Wildlife needs our protection every day. As some say, every day should be wildlife day.
The challenges that wildlife is facing is large and complex—it’s normal for individuals to feel powerless. However, our individual conservation actions all add up and they can be the difference between a species surviving or disappearing forever. Ideas for actions can be countless, but here are 10.
1. Set a goal. You can set a basic goal in your day-to-day life for having the smallest negative impact or “footprint” on wildlife and their habitat.
2. Mobilize. Encourage your school, club and friends to have talks and debates on the values of wildlife conservation, and what you can do to help.
3. Consume responsibly. By not purchasing products made from illegally-sourced protected wildlife or their parts and products, you can stop wildlife trafficking from being a profitable enterprise. Buying illegal wildlife products will not only be harming a species, you may get slapped with a fine or even risk jail terms. Find more information from your national or local wildlife authorities or the Convention on International Trade in Endangered Species of Wild Fauna and Flora (CITES).
4. Speak up. Give your voice to the voiceless. Share your passion for wildlife conservation with your family and friends. Ask everyone you know to pledge to do what they can and to say “no” to illegal wildlife and their products in order to help stop wildlife trafficking. Make sure everyone understands that wildlife conservation includes protecting natural areas in perpetuity, and therefore development that does occur should be well planned and should not be at the cost of the loss, fragmentation and degrading of wildlife habitat. Development should be as people and wildlife-friendly as possible.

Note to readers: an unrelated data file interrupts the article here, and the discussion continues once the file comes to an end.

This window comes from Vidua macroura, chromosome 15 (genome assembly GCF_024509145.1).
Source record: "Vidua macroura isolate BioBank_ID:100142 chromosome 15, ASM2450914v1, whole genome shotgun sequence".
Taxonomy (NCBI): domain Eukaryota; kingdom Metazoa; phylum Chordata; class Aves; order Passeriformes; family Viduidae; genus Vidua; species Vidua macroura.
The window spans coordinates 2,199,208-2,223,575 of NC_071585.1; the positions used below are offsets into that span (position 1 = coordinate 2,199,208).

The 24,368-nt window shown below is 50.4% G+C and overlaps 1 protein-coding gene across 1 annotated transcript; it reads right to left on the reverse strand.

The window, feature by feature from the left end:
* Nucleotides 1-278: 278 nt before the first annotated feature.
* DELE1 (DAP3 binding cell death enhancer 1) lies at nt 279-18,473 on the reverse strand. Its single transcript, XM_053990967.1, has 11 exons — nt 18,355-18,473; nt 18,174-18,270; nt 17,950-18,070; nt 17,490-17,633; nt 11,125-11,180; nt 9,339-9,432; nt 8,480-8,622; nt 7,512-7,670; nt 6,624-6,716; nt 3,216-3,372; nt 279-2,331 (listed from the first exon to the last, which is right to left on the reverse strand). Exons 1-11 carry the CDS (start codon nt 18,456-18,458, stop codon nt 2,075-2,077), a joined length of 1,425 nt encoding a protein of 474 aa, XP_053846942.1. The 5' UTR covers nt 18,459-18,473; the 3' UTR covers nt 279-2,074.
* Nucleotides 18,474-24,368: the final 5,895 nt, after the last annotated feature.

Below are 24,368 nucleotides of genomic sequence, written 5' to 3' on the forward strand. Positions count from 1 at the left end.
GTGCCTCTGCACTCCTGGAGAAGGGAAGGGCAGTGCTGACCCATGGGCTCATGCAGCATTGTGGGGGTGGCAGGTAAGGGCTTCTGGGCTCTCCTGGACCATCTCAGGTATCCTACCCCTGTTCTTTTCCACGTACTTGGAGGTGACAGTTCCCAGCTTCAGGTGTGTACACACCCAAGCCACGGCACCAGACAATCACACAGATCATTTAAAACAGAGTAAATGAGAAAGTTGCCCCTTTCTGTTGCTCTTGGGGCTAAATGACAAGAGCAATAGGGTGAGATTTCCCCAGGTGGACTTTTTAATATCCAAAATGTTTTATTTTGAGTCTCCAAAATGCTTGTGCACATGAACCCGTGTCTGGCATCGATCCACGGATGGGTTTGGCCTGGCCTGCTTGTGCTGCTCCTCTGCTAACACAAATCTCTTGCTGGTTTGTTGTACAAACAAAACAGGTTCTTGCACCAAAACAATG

5. Visit. Aquariums, botanic gardens, national parks, nature reserves, wildlife refuges and zoos are all home to wild animals. See Earth’s most amazing creatures up close. As you book your summer vacation, plan to visit a national park in your country or abroad. If traveling internationally, look into how hard the country you will visit is working to protect its wildlife and wild places. Vacations with a heart!
6. Open your mind. When most people hear the term endangered species, they think of elephants, rhinos, tigers and other charismatic species. It’s easy to sympathize with these animals, but it can feel like the crimes facing these species are a world away from your own life. If these animals don’t live in your area, you might think there is nothing you can do to help. But most likely you can get advice from your government or a conservation organization near you.
7. Volunteer. If you don’t have money to give, donate your time. Many organizations and zoos have volunteer programs. You can help clean beaches, rescue wild animals or teach tourists about your local habitat.
8. Join. Whether you’re more interested in protecting natural habitats or preventing wildlife trafficking, find the organization that speaks to your passion and join their efforts. If such an organization doesn’t exist in your community, create one!
9. Stay Informed. Learn more about our planet’s species from experts. Do learn about ways to conserve the wildlife. Visit the websites of conservation organizations and their social media tools for the latest. Subscribe to a wildlife magazine and watch nature programmes on TV. Stay informed on the issues, know your impact in the ecosystem and take your part in protecting wildlife. Be informed and support local conservation. Think globally, act locally.
10. Be a whistleblower. Whistleblowers play a critical role in detecting wildlife crimes and holding criminal smugglers accountable. They are the key to fighting fraud and corruption as well which are among the root causes of wildlife crime. If you have the information on illegal logging, fishing and wildlife trafficking, report to the relevant government authorities. Find the hotline or ask to create one if it doesn’t exist!